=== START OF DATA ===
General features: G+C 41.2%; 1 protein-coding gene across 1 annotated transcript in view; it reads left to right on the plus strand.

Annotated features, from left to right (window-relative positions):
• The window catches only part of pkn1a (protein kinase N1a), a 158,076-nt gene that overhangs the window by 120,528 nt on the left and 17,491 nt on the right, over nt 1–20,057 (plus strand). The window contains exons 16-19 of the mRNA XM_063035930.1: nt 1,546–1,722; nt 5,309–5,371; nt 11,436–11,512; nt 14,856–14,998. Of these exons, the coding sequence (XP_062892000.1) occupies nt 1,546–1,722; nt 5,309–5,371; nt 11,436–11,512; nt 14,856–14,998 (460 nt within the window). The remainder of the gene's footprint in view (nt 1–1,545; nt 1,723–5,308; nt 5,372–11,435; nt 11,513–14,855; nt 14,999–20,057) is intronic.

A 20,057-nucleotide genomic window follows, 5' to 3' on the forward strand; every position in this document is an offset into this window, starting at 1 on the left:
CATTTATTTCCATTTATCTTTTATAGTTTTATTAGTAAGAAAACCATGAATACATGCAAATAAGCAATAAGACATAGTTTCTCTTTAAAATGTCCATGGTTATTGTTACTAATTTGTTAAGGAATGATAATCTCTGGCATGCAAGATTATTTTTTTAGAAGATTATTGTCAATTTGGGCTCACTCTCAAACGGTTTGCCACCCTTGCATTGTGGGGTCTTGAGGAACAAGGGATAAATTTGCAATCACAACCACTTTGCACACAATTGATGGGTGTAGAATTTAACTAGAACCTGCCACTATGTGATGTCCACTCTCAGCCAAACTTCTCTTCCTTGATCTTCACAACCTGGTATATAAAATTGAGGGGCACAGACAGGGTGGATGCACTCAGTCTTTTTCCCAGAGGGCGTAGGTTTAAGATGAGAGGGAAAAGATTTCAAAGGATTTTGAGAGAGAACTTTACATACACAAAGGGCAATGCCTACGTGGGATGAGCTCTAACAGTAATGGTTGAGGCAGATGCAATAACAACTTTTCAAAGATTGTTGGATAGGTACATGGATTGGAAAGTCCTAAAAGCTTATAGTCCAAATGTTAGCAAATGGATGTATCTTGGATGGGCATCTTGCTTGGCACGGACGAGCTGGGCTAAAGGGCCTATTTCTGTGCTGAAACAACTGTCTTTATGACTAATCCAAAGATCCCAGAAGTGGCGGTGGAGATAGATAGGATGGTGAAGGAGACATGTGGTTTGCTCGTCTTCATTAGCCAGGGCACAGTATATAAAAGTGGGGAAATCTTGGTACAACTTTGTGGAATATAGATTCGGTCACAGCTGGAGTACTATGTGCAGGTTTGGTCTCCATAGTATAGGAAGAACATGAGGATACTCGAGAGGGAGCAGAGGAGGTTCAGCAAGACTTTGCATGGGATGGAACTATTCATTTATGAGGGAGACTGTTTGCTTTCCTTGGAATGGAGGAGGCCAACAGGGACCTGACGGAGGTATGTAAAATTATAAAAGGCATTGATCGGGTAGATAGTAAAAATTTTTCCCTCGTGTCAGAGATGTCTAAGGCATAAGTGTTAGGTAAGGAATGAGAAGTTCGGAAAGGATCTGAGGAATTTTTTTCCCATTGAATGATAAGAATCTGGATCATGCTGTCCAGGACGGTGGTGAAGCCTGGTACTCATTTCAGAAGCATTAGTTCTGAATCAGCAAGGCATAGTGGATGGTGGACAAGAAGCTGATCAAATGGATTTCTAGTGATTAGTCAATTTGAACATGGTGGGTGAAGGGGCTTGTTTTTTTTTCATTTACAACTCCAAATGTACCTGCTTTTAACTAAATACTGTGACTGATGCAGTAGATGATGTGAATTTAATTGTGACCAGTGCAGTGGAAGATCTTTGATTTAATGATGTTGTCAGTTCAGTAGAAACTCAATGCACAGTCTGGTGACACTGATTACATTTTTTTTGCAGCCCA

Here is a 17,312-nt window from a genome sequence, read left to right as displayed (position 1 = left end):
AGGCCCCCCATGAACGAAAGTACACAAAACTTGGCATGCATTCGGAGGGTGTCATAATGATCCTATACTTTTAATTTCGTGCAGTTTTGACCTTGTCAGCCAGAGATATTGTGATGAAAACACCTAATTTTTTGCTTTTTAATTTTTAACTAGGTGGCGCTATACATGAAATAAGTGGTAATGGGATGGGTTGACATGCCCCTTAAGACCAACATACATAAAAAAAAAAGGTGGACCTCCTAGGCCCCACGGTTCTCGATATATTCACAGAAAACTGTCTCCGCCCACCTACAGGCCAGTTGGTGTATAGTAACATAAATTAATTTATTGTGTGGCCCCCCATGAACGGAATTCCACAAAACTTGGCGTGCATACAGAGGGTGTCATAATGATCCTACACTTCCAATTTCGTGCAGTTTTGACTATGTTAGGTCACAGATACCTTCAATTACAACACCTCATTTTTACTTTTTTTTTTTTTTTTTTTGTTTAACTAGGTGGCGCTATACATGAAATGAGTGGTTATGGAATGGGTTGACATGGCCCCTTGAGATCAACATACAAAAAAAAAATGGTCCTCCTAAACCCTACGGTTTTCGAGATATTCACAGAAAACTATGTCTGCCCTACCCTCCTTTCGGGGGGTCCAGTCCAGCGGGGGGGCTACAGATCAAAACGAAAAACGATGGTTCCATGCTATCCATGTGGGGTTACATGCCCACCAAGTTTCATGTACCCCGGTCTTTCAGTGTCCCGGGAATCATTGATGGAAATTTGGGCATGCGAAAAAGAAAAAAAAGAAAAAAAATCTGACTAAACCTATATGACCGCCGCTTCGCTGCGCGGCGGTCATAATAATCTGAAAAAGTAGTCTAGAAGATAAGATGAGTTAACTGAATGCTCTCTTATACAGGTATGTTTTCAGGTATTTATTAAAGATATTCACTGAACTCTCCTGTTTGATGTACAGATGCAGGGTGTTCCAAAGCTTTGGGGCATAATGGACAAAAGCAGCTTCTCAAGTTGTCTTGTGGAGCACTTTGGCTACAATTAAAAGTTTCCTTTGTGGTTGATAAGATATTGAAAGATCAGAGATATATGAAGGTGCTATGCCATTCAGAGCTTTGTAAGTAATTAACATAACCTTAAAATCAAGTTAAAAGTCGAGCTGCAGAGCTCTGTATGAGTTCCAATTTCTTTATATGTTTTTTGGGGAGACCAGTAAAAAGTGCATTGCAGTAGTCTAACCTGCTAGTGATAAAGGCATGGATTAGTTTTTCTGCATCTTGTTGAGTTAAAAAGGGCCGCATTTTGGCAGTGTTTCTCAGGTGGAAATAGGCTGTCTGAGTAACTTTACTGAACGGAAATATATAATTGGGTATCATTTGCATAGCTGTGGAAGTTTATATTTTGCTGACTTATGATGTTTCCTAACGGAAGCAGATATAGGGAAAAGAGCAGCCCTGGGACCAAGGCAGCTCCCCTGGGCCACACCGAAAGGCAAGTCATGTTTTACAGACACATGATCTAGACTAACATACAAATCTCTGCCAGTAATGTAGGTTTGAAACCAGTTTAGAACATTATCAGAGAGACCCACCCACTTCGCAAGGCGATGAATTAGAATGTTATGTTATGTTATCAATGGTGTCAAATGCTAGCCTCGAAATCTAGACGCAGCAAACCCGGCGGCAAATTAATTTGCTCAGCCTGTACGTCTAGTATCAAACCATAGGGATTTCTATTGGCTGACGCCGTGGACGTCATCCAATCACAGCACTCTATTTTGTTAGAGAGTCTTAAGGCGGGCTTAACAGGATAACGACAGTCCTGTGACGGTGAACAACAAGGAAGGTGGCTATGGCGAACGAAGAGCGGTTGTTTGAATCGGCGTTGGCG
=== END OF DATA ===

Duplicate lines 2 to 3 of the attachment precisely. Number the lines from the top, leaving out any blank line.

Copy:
Annotated features, from left to right (window-relative positions):
• The window catches only part of pkn1a (protein kinase N1a), a 158,076-nt gene that overhangs the window by 120,528 nt on the left and 17,491 nt on the right, over nt 1–20,057 (plus strand). The window contains exons 16-19 of the mRNA XM_063035930.1: nt 1,546–1,722; nt 5,309–5,371; nt 11,436–11,512; nt 14,856–14,998. Of these exons, the coding sequence (XP_062892000.1) occupies nt 1,546–1,722; nt 5,309–5,371; nt 11,436–11,512; nt 14,856–14,998 (460 nt within the window). The remainder of the gene's footprint in view (nt 1–1,545; nt 1,723–5,308; nt 5,372–11,435; nt 11,513–14,855; nt 14,999–20,057) is intronic.